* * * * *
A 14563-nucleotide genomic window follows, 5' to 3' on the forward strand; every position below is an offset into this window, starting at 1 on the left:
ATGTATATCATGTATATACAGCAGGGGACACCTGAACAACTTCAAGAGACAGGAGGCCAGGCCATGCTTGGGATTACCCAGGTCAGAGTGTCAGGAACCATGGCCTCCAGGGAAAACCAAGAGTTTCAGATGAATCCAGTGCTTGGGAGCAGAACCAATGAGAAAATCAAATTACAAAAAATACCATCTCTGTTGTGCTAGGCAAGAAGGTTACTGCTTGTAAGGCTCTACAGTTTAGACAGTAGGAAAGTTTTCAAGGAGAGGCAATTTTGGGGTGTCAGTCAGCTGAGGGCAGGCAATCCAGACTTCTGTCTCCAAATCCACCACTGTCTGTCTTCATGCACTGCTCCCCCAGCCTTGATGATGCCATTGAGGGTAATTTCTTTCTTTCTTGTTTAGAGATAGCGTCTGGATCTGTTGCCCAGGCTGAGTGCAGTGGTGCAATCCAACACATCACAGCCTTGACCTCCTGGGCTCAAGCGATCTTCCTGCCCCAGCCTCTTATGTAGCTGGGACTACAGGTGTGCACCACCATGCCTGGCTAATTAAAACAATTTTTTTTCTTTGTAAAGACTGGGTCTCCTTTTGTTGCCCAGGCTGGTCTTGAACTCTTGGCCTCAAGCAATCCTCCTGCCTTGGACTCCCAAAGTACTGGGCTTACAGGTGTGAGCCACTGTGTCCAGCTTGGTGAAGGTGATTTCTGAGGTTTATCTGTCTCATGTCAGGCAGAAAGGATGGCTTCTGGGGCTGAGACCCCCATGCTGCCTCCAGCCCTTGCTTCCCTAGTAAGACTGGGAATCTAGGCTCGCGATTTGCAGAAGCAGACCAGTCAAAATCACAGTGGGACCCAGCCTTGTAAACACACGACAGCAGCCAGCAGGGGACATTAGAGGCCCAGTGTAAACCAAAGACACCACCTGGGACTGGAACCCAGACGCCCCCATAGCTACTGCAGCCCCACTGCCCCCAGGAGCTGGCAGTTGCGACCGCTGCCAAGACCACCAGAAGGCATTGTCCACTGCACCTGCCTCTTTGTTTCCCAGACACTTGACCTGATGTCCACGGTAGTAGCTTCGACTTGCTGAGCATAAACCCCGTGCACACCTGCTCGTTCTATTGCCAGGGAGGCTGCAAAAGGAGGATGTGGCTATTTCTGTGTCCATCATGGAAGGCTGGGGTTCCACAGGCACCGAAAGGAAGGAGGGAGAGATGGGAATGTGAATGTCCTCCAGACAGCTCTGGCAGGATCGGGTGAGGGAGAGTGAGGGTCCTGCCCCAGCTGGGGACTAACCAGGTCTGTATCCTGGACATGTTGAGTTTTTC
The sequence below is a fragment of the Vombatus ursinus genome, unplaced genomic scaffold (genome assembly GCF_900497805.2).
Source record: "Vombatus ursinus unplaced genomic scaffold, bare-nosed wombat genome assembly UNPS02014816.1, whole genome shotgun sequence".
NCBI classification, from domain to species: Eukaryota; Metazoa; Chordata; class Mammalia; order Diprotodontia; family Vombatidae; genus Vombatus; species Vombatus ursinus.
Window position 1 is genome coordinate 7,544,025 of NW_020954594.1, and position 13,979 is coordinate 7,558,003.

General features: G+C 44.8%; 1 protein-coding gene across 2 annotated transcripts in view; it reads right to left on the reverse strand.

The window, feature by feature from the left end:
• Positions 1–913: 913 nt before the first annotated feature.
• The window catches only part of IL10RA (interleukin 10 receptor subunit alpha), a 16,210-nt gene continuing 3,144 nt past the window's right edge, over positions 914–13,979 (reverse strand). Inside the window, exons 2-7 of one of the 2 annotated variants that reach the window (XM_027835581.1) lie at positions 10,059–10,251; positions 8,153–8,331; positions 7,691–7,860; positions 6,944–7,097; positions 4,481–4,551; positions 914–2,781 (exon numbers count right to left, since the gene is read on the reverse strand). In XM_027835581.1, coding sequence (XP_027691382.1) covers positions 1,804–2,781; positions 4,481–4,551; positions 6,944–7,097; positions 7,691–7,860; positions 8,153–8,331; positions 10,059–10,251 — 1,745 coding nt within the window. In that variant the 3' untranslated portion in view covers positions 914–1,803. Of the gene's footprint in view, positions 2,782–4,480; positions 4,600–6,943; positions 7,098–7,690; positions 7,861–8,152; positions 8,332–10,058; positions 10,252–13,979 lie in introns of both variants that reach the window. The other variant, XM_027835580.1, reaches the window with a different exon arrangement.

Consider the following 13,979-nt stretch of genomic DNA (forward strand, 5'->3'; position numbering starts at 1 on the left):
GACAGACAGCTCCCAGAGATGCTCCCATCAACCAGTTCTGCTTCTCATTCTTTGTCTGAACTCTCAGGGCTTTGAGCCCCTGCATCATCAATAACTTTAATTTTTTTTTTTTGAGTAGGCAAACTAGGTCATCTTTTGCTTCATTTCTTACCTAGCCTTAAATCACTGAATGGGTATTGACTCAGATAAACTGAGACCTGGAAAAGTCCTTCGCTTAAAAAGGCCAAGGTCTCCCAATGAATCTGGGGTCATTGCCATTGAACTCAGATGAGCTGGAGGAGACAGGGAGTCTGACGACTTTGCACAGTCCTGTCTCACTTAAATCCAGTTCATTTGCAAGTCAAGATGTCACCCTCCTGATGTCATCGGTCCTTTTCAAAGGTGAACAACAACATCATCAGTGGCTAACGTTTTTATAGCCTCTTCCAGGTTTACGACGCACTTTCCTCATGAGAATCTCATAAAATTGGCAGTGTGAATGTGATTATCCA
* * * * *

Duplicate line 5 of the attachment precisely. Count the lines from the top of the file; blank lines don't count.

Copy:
NCBI classification, from domain to species: Eukaryota; Metazoa; Chordata; class Mammalia; order Diprotodontia; family Vombatidae; genus Vombatus; species Vombatus ursinus.